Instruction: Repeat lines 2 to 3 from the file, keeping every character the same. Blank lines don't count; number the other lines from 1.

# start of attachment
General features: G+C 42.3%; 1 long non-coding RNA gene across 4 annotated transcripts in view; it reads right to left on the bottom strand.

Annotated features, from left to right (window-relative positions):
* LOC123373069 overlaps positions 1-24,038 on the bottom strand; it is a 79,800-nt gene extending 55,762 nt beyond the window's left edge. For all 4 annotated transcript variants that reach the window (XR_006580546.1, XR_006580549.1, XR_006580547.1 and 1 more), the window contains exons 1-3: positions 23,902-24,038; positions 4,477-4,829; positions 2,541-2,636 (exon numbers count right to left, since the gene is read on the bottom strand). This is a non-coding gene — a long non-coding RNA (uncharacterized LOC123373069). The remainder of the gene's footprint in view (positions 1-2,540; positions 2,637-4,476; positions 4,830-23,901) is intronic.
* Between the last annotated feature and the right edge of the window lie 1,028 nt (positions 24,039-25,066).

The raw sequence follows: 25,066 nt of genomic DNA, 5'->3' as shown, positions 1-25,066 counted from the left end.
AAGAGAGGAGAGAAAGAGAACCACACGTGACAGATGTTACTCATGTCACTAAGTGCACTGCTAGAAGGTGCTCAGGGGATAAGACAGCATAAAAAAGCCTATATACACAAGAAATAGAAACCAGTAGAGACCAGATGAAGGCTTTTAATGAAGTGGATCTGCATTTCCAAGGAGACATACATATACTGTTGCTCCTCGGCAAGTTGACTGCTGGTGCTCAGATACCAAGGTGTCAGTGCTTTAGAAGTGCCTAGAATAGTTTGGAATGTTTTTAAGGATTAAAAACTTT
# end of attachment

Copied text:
Annotated features, from left to right (window-relative positions):
* LOC123373069 overlaps positions 1-24,038 on the bottom strand; it is a 79,800-nt gene extending 55,762 nt beyond the window's left edge. For all 4 annotated transcript variants that reach the window (XR_006580546.1, XR_006580549.1, XR_006580547.1 and 1 more), the window contains exons 1-3: positions 23,902-24,038; positions 4,477-4,829; positions 2,541-2,636 (exon numbers count right to left, since the gene is read on the bottom strand). This is a non-coding gene — a long non-coding RNA (uncharacterized LOC123373069). The remainder of the gene's footprint in view (positions 1-2,540; positions 2,637-4,476; positions 4,830-23,901) is intronic.